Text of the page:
I arrived in Izmir just after 9pm with air temperature of around 20c… What more could you want! Well apart from a supply of Leffe, of course. My email instructions had finally arrived from the hotel and off I went looking for the bus.
I should have known the way the day was going this wasn’t going to work – the bus driver wasn’t having any of it – too late I THINK he said. So I got in a taxi at his suggestion – not as if I had a lot of options… Turned out to be 60 Lira – which as it happens is not THAT bad, about 25 quid – but next time I know better – GET THE EARLIER FLIGHT.
Got to the hotel – really it’s the kind of place I love the best, you get out of the taxi, it’s maybe 20c or more at night, palm trees line the street – nearby hotels are all lit up in pretty colours…. but it’s quiet – no Geordies on the hoy here! A couple of the guys were having dinner out on the front – what a great start but as I’d eaten on the plane I thought I’d give that a miss and just ordered a couple of beers. Lovely.
We chatted and the night came to an end all too quickly (bearing in mind the flights put me back 3 hours so early evening in the UK was much later In Izmir) and there I was shortly after, on the hotel WIFI with my tablet and my new usb keyboard and mouse setup, happily constructing notes.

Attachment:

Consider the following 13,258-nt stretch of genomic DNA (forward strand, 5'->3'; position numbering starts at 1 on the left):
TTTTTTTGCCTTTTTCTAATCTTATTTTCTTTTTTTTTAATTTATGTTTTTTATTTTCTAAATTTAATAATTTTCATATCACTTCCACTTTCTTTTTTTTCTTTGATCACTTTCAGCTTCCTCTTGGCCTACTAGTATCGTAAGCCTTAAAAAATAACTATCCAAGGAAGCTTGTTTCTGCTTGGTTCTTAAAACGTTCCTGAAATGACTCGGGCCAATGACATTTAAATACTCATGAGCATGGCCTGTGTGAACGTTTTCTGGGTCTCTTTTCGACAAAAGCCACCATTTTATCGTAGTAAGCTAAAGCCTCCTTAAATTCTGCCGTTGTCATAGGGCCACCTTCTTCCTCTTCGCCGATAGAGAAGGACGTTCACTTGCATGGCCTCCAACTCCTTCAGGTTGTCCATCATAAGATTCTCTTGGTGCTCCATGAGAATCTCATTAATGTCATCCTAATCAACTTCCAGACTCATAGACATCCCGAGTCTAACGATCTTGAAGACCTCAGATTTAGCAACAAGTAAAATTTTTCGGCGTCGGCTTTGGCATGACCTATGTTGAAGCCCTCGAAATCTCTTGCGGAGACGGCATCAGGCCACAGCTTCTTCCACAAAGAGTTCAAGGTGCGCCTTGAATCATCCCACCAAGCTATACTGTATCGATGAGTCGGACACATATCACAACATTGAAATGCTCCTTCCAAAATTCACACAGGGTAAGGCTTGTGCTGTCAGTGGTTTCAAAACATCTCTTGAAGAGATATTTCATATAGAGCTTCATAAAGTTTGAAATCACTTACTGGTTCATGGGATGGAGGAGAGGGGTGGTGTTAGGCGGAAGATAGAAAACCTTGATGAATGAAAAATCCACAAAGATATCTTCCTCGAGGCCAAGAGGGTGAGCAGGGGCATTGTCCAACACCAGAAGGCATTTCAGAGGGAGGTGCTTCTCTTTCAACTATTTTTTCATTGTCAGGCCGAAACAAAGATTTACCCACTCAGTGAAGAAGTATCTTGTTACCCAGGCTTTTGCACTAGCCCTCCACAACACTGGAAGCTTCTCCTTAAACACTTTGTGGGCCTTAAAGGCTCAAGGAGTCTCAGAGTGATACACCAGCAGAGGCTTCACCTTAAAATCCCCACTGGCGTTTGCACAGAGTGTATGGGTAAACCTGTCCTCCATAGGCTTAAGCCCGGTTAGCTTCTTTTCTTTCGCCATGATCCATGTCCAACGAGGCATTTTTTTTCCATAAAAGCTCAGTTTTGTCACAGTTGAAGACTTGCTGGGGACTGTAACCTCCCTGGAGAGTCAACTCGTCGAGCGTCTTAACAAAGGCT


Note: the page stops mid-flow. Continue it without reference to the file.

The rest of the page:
The evening was organised by the Chamber and we dined down at a seafood restaurant down at the waterfront.
As I hoped, I found out more about the new electronic intertrading system being put into place. Meetings were all day with a break for lunch and to visit the Chamber’s own museum! Back to work for the afternoon after which again the Izmir Chamber organised dinner for us down town, exceedingly informal and superb food only this time in a more informal, traditionally Turkish style – and after dinner some of us went off to investigate the city which is even more amazing at night.
This whole visit blew away my stereotypes and those of others about the place. Izmir is a successful city without the trappings of the EU. They didn’t seem THAT bothered about joining – and with an 8% annual growth who can blame them.
On Saturday with only hours to spare I said goodbye to everyone and took a walk along the seafront. Fabulous and interesting to compare the likes of mobile phone contract costs with the UK. I did notice that fuel seems to be more expensive – yet clothing seemed to be ridiculously cheap as was the food.
Mid-morning I headed off to Izmir airport following instructions in my diary. Well, not too good an idea and I ended up with an hour less than I was expecting – good job I left early.